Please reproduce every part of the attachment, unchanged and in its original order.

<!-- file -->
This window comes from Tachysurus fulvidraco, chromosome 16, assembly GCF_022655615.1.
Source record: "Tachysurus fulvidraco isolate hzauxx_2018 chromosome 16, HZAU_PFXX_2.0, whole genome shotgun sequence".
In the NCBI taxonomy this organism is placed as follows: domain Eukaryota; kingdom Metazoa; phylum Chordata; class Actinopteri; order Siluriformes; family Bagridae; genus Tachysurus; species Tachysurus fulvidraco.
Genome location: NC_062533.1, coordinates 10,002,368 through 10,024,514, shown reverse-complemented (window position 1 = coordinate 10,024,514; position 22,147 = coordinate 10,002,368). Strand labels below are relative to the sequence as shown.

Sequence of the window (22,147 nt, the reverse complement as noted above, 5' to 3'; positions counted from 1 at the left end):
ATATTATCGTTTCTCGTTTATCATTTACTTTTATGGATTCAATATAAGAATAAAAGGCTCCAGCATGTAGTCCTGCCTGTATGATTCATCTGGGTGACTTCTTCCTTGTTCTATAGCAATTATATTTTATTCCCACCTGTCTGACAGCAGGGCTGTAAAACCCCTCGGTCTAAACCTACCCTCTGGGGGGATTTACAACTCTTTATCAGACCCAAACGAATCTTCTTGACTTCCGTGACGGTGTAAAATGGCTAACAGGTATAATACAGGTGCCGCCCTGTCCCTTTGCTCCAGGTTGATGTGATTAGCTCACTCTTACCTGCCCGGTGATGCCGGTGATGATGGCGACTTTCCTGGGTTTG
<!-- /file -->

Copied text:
This window comes from Tachysurus fulvidraco, chromosome 16, assembly GCF_022655615.1.
Source record: "Tachysurus fulvidraco isolate hzauxx_2018 chromosome 16, HZAU_PFXX_2.0, whole genome shotgun sequence".
In the NCBI taxonomy this organism is placed as follows: domain Eukaryota; kingdom Metazoa; phylum Chordata; class Actinopteri; order Siluriformes; family Bagridae; genus Tachysurus; species Tachysurus fulvidraco.
Genome location: NC_062533.1, coordinates 10,002,368 through 10,024,514, shown reverse-complemented (window position 1 = coordinate 10,024,514; position 22,147 = coordinate 10,002,368). Strand labels below are relative to the sequence as shown.

Sequence of the window (22,147 nt, the reverse complement as noted above, 5' to 3'; positions counted from 1 at the left end):
ATATTATCGTTTCTCGTTTATCATTTACTTTTATGGATTCAATATAAGAATAAAAGGCTCCAGCATGTAGTCCTGCCTGTATGATTCATCTGGGTGACTTCTTCCTTGTTCTATAGCAATTATATTTTATTCCCACCTGTCTGACAGCAGGGCTGTAAAACCCCTCGGTCTAAACCTACCCTCTGGGGGGATTTACAACTCTTTATCAGACCCAAACGAATCTTCTTGACTTCCGTGACGGTGTAAAATGGCTAACAGGTATAATACAGGTGCCGCCCTGTCCCTTTGCTCCAGGTTGATGTGATTAGCTCACTCTTACCTGCCCGGTGATGCCGGTGATGATGGCGACTTTCCTGGGTTTG